The next morning when we woke up the ship was approaching Glacier Bay National Park.
When first observed by Europeans (ca. 1750) a single glacier filled the whole bay, but today the glaciers have melted back about 25-30 miles. They now come into the bay from several valleys and are individually named.
This one is called the Margarie Glacier. You can clearly see the alternate layers of dust and ice showing the year over year buildup of snow.
When I took this picture the ship was about 1/4 mile from the face of the glacier, so you can imagine how tall this is.
Here's a close up of a crevasse. Farther up the valley the surface of the glacier is smooth enough to walk on, but near the edge the glacier breaks up to these big chunks.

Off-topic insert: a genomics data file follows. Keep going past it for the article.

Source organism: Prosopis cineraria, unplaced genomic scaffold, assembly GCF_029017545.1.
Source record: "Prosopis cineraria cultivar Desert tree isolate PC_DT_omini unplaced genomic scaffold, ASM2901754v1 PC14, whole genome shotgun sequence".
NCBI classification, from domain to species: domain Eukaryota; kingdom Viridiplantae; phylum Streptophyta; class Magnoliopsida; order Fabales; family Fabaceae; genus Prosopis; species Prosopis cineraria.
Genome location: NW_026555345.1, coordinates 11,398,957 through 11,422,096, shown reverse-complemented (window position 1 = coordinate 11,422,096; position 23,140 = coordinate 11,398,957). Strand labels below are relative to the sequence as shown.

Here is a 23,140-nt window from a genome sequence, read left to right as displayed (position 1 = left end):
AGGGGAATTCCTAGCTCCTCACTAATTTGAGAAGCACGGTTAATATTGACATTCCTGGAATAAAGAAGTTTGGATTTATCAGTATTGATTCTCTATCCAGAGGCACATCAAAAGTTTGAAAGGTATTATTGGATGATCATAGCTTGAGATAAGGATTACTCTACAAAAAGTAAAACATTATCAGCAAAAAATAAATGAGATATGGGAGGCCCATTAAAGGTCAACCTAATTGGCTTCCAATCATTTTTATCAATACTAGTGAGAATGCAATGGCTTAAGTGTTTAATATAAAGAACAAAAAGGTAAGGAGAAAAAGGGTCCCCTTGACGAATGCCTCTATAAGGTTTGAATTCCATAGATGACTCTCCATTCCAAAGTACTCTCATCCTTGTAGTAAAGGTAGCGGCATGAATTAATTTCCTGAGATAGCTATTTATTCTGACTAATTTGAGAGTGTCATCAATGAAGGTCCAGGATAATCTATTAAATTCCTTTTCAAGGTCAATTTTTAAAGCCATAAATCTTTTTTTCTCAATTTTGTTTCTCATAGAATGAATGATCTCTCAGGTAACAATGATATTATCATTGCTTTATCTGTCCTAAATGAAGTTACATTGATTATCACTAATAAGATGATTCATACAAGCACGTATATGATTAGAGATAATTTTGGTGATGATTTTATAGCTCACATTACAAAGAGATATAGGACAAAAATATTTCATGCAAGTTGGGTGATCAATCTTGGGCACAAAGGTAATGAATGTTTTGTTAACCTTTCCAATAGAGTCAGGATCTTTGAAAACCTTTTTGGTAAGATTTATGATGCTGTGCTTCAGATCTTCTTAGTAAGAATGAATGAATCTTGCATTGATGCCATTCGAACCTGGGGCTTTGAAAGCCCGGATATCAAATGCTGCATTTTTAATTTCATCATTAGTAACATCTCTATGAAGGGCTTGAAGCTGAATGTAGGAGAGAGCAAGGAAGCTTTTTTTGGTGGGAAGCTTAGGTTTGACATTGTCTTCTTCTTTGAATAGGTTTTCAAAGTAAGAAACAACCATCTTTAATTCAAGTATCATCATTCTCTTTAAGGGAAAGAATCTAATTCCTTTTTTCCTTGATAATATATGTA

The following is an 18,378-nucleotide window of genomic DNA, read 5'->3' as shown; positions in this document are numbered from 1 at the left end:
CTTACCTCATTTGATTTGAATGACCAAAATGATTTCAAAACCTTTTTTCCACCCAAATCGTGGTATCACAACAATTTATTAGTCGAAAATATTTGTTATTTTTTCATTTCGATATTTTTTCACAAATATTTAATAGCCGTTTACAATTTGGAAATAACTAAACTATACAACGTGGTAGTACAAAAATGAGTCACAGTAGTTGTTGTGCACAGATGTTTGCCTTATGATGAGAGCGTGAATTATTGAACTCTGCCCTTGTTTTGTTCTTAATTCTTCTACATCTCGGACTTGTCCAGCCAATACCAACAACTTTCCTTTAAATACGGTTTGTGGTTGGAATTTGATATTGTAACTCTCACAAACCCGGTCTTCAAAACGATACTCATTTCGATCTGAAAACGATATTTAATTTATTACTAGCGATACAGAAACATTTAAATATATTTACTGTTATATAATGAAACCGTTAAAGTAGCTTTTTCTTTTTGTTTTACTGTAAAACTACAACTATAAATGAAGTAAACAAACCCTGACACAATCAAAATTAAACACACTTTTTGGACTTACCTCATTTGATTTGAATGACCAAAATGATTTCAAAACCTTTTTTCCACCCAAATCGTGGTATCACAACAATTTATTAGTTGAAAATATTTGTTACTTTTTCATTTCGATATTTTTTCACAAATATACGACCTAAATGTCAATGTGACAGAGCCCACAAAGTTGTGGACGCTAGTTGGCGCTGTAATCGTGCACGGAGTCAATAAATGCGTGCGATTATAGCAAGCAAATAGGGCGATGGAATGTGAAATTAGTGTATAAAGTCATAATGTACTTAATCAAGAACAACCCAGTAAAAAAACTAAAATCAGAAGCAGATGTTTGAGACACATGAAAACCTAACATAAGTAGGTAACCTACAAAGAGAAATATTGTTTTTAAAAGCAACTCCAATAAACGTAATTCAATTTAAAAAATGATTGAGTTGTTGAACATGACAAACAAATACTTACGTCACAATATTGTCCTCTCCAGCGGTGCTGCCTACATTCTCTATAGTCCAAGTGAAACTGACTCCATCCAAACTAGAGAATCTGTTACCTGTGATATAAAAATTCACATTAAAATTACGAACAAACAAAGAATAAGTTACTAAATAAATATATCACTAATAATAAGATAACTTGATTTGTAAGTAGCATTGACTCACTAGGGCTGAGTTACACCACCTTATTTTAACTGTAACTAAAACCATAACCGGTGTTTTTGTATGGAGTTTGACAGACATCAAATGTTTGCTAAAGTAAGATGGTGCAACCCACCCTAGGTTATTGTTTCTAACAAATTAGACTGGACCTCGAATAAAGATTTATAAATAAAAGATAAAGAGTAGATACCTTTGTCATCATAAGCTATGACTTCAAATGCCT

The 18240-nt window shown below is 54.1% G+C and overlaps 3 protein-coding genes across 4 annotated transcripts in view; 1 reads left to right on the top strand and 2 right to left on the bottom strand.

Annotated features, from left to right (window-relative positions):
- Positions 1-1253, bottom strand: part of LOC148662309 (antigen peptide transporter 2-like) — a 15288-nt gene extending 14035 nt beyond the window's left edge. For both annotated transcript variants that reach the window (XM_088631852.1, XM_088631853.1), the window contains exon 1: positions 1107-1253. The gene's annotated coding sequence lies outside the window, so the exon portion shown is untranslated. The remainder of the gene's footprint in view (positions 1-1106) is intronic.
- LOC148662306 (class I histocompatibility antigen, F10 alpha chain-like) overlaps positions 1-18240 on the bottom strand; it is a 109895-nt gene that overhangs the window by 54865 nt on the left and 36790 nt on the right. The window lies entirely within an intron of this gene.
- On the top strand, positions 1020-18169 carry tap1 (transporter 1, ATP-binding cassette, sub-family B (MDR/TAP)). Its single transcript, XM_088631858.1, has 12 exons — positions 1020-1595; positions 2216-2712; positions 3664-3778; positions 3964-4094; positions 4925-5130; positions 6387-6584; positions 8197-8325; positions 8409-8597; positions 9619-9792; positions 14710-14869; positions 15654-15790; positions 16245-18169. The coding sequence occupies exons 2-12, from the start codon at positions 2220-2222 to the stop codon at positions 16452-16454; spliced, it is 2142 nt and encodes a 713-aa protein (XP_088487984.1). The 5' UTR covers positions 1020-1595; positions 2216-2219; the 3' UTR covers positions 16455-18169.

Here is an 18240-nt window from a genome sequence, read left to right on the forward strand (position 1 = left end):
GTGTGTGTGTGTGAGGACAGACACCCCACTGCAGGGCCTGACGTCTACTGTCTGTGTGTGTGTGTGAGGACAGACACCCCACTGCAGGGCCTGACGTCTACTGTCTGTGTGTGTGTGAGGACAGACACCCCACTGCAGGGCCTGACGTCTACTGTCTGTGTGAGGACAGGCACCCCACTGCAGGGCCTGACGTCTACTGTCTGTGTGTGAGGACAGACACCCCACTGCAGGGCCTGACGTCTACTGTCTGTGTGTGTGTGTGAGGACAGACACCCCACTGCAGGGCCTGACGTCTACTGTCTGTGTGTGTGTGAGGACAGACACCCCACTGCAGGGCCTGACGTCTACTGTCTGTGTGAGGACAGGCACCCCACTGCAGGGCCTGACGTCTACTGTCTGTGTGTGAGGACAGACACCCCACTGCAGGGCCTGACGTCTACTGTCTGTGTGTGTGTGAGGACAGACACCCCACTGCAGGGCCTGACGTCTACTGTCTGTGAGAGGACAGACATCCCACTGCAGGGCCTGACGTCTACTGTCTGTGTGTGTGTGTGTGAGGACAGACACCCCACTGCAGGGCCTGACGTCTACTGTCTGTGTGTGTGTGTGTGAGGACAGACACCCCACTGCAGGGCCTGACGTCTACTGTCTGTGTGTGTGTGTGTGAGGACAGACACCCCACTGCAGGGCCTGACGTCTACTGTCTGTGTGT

Sometimes these chunks fall off to make an iceberg, a process called "calving". It's quite a spectacular site.
We saw some small calving events. The water in the bay was very still and the ship was not moving so there were no waves. Until the big ice chunks fell in.
Someone got a good video of a larger calving event on 26 June, 2008. As it happens, they were on the same ship, on an earlier trip.
This is the Johns Hopkins glacier.
All the icebergs we encountered in the bay were at most a few feet across. Nothing like in Titanic.
We got another passinger to take this picture of us in front of the Lamplugh Glacier: